Khao Sok National Park is home to everything you can ever dream of encountering when trekking: ancient jungles, limestone caves, beautiful campsites, spectacular waterfalls and emerald lake waters. Furthermore, the park is part of the country’s wildlife preservation program.
As an adventurer who loves all things exhilarating, the 11-km jungle trek along Khao Sok is a must. Be prepared for some stunning flora and gushing waters. The trail takes you to exciting climbs and slopes and treats your eyes to the awe-inspiring surrounding scenery.
Since you’ll be going deep into the jungle, leeches are a common companion. Carry some salt and you’ll be good to go. Or get those leech socks I recommend in the packing list!
19. Khao Luang National Park
A protected park in Southern Thailand, the mountainous Khao Luang National Park is well-known for its beautiful waterfalls spread out all over the area. The park is also the path leading to the highest peak in the southern part of the country, the Khao Luan Mountain.
The Khao Luang trail is paved and therefore starts off easy, but it will progress to a more challenging hike of crossing forests and streams.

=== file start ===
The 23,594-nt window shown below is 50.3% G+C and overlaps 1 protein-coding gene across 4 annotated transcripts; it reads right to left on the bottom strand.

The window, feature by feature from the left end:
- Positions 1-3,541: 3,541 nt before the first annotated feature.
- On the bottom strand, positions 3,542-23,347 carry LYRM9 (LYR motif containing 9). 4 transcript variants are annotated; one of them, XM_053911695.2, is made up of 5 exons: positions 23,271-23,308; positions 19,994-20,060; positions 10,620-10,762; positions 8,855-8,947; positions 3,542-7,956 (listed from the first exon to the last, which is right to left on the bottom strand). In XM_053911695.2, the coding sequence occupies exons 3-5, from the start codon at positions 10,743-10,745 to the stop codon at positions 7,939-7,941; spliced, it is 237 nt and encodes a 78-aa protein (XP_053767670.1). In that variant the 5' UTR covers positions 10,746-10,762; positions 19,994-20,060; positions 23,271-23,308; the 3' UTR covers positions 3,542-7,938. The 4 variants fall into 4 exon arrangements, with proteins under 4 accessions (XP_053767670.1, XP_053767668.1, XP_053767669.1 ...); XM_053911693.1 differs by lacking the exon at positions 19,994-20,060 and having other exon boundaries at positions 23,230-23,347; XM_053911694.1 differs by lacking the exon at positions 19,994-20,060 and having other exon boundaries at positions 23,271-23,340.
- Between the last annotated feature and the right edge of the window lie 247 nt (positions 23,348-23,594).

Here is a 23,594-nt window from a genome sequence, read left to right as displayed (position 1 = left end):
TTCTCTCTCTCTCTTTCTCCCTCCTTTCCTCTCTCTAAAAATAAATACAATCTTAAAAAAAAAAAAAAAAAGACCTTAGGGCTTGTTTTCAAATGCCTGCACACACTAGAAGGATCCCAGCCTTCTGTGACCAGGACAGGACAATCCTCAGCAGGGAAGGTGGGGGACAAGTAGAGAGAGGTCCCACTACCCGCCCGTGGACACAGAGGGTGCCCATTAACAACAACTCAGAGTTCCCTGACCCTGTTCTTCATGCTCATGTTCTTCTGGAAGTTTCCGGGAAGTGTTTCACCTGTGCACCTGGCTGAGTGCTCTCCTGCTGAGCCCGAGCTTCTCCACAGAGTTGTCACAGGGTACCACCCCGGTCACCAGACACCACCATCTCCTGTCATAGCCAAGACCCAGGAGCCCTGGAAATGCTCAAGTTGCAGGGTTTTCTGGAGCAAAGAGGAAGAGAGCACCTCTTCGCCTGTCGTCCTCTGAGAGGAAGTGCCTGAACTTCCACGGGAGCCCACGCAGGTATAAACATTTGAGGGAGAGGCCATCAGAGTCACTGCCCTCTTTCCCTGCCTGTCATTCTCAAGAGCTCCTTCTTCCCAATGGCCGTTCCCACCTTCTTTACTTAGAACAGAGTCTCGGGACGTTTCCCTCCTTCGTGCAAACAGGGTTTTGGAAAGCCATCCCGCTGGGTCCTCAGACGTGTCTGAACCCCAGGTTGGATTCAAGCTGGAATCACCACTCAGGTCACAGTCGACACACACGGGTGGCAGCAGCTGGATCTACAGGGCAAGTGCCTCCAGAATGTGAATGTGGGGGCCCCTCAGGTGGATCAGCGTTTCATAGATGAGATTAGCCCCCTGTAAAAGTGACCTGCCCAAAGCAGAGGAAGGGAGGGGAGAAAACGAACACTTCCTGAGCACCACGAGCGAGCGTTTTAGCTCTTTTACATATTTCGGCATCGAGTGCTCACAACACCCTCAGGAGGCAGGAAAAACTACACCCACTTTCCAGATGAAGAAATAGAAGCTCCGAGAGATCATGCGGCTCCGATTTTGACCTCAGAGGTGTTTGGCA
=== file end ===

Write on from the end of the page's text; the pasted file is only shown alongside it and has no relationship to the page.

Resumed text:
The trail offers amazing biodiversity, including a wide range of flora and some fauna. Watch out for steep paths and keep your eyes open for the breathtaking vistas. Trekking with a guide is the best way to explore the park.
20. Sri Phang Nga National Park, Khao Lak
Located approximately 65-km north of Khao Lak, Sri Phang Nga National Park has a total area of 240 square km. For the most part, the park features a virgin forest where a variety of fauna such as mouse deer and wild pig thrives.
The trek consists of numerous hills, gushing streams and waterfalls and some limestone outcrops. Let your eyes feast on a vast range of plants including mosses, herbs and ferns. You can also spot different varieties of birds along the way.
There are numerous hiking opportunities in Sri Phang Nga National Park. The trails will take you to several stunning waterfalls, including Nam Tok Tam Nhang and Nam Tok Tohn Ton Teui. The park offers a basic campground, but you will need your own equipment.
21. Umphang Wildlife Sanctuary
Located in the province of Tak, Umphang is one of Thailand’s best destinations for jungle treks. Designated as a UNESCO World Heritage Site in 1999, the location is still one of the country’s most beautiful reserves.